“Skills in September” is an easy reminder that development is a marathon, not a race and that to master any skill it requires repetition and practicing ‘the right way’. For example, if you were struggling to take a slap shot and learned the proper technique this summer and finally developed that “A Team” power and accuracy, it’s important that you continue shooting pucks in September, and not just shooting pucks, but shooting them with the proper mechanics that you learned at summer hockey school.

The staff at Greg Carter Hockey Camps was super impressed this summer with the level of talent hockey players have and especially how young players start to acquire awesome skills at such a young age. The youth hockey game is more competitive than ever and to get to the next level, players need to have all of the tools in their toolbox.

Hopefully you went to hockey camp this summer with skill development goals in mind and you are entering the season with more confidence in your game, more desire to get better and a positive work ethic. September is the month to continue bringing that energy and excitement to your training so that you can continue the momentum and hit the ice when the season starts turning heads and impressing coaches.

Thanks again to everyone who attended our camps this summer and to all of the hockey players out there, good luck with the start of your season and remember, your success this season starts NOW, in September!

12

June

Defining A Game 7 Superstar

Posted by Greg Carter
Summer Youth Hockey Camp

As a Massachusetts-based hockey school for 25 years, our rooting interest in the 2019 Stanley Cup Playoffs was obvious, Bruins all the way! As we watched the intensity and excitement of the playoffs unfold, it is always so amazing how even the most talented players in the world are able to elevate their game to an even higher level, a ‘must watch TV’ level! And wow did Jordan Binnington do just that for the Blues!

While the path to the Stanley Cup Finals was different in many ways for the St. Louis Blues and the Boston Bruins, when it comes to the level of play and ability to get the job done, both teams and the players left us with many lessons.

Grit – When Zdeno Chara left Game 5 for the trainer’s room after a deflected puck bloodied his face, anyone that knew his strength of character wasn’t shocked when he returned to the bench later in the same game. Throughout the playoffs, time and time again there were examples like Chara, when players from many teams pushed through pain and adversity to help their team to the ultimate prize. Grit matters in hockey and Game 7 superstars have plenty of grit.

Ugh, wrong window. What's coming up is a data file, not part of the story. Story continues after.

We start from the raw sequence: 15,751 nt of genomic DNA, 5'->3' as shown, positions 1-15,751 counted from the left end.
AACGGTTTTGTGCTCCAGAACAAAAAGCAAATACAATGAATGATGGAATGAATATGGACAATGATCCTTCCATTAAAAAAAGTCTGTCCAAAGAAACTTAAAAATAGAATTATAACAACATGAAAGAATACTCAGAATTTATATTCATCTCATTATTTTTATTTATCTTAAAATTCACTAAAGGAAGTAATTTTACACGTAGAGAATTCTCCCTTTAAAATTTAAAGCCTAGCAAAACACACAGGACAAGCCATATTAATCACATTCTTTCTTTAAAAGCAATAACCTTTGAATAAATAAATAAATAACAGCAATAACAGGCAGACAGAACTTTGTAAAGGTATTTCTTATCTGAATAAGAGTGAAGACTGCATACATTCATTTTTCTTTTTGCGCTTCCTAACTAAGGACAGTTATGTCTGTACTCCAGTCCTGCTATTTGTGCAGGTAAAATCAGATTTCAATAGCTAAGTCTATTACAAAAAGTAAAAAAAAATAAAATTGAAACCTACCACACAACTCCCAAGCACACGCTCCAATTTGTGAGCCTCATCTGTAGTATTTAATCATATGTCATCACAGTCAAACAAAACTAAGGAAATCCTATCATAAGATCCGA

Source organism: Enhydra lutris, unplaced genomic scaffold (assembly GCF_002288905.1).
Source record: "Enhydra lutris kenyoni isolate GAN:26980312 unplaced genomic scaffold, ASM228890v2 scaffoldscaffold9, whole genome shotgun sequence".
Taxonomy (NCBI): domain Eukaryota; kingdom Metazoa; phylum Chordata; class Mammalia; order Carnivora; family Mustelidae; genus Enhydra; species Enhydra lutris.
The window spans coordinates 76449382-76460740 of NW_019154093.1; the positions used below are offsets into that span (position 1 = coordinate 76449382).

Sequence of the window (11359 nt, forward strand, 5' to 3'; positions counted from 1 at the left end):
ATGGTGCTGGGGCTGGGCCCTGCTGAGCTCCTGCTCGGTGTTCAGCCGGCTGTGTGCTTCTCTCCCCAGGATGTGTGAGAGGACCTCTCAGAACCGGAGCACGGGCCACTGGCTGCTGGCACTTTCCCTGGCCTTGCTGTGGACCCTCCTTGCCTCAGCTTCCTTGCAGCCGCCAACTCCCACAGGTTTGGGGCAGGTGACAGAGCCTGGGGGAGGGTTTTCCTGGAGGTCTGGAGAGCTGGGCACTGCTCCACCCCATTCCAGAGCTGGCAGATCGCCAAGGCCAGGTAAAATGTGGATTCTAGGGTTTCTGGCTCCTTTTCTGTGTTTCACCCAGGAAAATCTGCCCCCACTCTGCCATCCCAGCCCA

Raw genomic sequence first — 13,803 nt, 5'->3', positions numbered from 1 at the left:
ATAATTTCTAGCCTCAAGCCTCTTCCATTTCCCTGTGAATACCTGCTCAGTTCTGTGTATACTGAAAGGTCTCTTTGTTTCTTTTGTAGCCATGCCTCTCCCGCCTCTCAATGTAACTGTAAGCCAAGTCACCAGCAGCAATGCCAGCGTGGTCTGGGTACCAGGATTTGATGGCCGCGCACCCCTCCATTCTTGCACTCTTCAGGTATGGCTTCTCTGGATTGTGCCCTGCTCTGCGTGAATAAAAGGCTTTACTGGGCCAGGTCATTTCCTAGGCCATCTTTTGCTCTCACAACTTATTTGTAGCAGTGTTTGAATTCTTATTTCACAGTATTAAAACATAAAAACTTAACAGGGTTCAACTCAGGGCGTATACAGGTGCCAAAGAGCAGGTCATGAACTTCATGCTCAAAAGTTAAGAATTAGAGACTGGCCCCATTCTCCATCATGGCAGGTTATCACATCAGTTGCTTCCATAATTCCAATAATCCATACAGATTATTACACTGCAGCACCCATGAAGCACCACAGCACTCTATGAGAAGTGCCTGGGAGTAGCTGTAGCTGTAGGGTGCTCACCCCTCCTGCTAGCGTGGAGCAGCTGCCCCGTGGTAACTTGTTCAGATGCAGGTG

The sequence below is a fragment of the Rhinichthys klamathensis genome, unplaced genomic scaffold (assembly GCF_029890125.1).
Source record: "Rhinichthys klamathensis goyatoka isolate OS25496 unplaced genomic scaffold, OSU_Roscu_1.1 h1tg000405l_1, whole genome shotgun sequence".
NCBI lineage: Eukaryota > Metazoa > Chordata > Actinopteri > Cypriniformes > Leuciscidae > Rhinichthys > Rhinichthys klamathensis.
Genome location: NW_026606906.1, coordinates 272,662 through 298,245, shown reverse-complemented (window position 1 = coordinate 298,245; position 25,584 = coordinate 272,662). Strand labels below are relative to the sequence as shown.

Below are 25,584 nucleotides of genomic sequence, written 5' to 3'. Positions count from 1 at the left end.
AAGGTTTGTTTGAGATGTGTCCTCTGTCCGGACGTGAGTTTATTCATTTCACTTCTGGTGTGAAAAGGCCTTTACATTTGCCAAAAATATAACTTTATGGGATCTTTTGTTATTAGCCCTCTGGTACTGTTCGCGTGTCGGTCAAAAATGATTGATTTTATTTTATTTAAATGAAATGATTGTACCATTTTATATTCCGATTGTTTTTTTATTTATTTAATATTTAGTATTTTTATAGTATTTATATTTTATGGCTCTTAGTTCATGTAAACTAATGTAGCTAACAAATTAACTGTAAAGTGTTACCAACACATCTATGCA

Skill – Jaw-dropping passes and highlight reel goals were plentiful this playoff season and when you consider the skill and talent that it takes to win, it’s inspiration and motivation for the next generation of players to emulate today’s Game 7 superstars. For all the goalies out there, look no further than Binnington! If you have the will, you can develop the skill.

Leadership – When it comes to the biggest games on the biggest stage, the greatest leaders get the job done by doing what they do best, leading! Perhaps there is no better example of this than the Game 6 guarantee by the captain of captains, Mark Messier, in the 1994 Conference Finals. Needing a win to stay alive, Messier guaranteed a win.  Down 2-0 late in the second period, Messier set up a goal and followed that with a pure hat trick in the third to win the game 4-2. Leaders lead.

This summer as you train to become a better hockey player and prepare for the upcoming season dare to dream bigger than everyone else and like Charlie Coyle, practice those Game 7 dekes and dangles. Take your game outside of your comfort zone. Work hard on skating, shooting, stickhandling and the skills that matter most.

We are excited to celebrate our 25th year of summer hockey school and invite you to train with us and pursue your own dream of one day being a Game 7 superstar! Thanks for reading and we look forward to seeing you at the rink this summer!